Illinois researchers have introduced a new cutting-edge reusable adhesive that activates in seconds, works underwater, and is strong enough to deadlift 11 pounds: shape memory polymers (SMPs).
The team—associate professor in mechanical science and engineering Seok Kim, graduate student Jun Kyu Park, and former graduate student Jeffrey D. Eisenhaure (Ph.D. ME ’17, now with Northrop Grumman)—has proved that SMPs can retain dry adhesion properties while submerged. Their study, “Reversible underwater dry adhesion of a shape memory polymer,” was recently published by the scientific journal Advanced Materials Interfaces.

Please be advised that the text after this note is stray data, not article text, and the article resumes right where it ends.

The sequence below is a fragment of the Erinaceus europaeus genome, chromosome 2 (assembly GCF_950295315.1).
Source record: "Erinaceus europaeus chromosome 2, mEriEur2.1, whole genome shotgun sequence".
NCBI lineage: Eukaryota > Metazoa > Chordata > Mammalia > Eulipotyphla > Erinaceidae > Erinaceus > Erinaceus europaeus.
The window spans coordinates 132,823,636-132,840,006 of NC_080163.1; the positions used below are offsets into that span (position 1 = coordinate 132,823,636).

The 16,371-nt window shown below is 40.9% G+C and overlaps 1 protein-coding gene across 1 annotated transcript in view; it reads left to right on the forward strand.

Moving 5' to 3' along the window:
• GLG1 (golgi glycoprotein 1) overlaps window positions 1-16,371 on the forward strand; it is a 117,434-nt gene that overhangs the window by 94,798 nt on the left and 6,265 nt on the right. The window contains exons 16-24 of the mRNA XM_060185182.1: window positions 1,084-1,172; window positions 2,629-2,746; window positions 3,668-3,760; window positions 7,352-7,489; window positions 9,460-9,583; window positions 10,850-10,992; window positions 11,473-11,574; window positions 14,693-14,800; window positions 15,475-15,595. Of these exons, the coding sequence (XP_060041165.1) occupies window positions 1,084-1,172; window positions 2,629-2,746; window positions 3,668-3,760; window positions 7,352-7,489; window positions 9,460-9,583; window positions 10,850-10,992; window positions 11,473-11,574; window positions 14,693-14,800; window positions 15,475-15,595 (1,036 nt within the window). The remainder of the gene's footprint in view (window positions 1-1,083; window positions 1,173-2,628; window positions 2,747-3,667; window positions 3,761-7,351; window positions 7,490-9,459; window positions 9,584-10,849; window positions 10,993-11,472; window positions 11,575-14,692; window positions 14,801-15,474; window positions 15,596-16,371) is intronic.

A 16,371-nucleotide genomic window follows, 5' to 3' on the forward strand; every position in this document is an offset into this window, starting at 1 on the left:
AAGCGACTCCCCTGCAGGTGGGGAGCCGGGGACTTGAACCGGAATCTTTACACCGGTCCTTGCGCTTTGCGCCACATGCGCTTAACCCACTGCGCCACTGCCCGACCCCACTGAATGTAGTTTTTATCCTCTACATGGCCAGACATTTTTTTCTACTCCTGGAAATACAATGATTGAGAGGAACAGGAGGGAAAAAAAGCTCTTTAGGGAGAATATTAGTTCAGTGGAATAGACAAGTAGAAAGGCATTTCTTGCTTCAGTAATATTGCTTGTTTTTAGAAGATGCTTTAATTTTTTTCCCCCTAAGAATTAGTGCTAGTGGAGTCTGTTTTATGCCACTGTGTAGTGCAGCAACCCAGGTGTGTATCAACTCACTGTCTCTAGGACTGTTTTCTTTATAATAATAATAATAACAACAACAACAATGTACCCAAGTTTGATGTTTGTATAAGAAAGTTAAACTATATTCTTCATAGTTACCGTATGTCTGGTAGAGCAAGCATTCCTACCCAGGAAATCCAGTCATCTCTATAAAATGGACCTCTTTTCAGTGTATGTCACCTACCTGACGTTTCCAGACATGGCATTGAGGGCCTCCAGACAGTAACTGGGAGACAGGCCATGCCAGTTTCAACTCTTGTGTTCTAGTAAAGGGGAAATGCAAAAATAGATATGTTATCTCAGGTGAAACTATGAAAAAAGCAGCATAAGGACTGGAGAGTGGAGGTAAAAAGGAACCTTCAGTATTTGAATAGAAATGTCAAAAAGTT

Classified as a smart material, SMPs have the ability to manually transition between their original state and a deformed state. By manipulating the state of their SMPs, Kim and his team achieved successful adhesion to surfaces submerged in water as well as other liquid media such as oil.
“Dry adhesives, such as those inspired by gecko feet, are believed to be inadequate to achieve high adhesion to a wet or submerged surface,” Kim said. “However, this belief has been nullified because of our SMP reversible dry adhesives.”